Wednesday, July 22, 2009

The Price Is Right

We walked around Adsa (WalMart UK) this week. Denim jeans £3 and designer denims for £14, hardback and paper books, that are both current and fighting for sales in every other bookstore offered at 50% off. We can now buy most popular CDs between £5 and £8 and yet we still refer to this as ‘rip off Britian’.

The reality is that players such as the supermarkets have driven out production and supply chain waste and moved from production based, to market and demand driven costing. The physical manufacturing, distribution and replenishment processes have been squeezed and yesterday’s prices now look a total rip off.

Amazon and the chains have broken the price of books as it relates to the list price, but not necessarily as it relates to cost. Book prices have dropped but jacket prices have often increased to compensate.

Enter the ebook. We have written many times on the issue of pricing ebooks and the price alignment with other formats. The reality is that in a demand and market driven environment and especially one where one digital book looks the same as any other, a price point will happen. Music, DVD and other media markets may have their anomalies, but in the main, price points still prevail irrespective of the production cost.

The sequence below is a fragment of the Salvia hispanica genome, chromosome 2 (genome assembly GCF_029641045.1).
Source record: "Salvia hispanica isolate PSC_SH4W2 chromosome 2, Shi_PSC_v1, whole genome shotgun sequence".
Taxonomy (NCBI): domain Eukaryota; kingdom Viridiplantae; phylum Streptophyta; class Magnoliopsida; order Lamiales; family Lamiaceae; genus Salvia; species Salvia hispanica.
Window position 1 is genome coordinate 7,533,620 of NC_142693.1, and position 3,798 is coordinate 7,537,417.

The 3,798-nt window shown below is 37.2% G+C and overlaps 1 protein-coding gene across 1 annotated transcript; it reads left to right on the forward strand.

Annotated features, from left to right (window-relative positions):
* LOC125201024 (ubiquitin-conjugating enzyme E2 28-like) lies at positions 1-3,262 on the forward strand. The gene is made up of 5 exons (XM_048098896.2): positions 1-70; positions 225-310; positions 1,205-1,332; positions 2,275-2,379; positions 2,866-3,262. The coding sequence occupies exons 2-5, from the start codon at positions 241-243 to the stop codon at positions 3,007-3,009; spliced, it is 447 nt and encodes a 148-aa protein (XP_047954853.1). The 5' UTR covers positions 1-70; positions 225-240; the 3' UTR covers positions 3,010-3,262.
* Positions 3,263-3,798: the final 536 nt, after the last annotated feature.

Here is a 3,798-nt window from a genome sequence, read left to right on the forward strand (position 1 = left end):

So when Sourcebooks recently decided to withhold the release of the ebook, so it didn’t impact the hardback sales, we ask once again – is it

Amazon is creating an eBook price point of $9.99 that, irrespective of your position, is likely to stick. Ask Apple about iTunes and their infamous $0.99 price point. The challenge is not how to continue to confuse consumers and fight price points but how the market can make such a move work and still reward the author.

When we look at some of the significant business model changes that are happening today, we realize that we must be flexible and even prepared to burn the model altogether. For example, look at Spotify music streaming service, which still pays royalties but is ‘free’ at consumption. Look at how network carriers have created bundles of services and in doing so have effectively cut the cost to their customers.

We still have not found the answer to the potential digital rent for free from a library versus digital pay to buy retail models.

The one person we must continue to reward is the creator. Interestingly there appears little reason why they can’t be paid more frequently, if not in real time for their digital sales.

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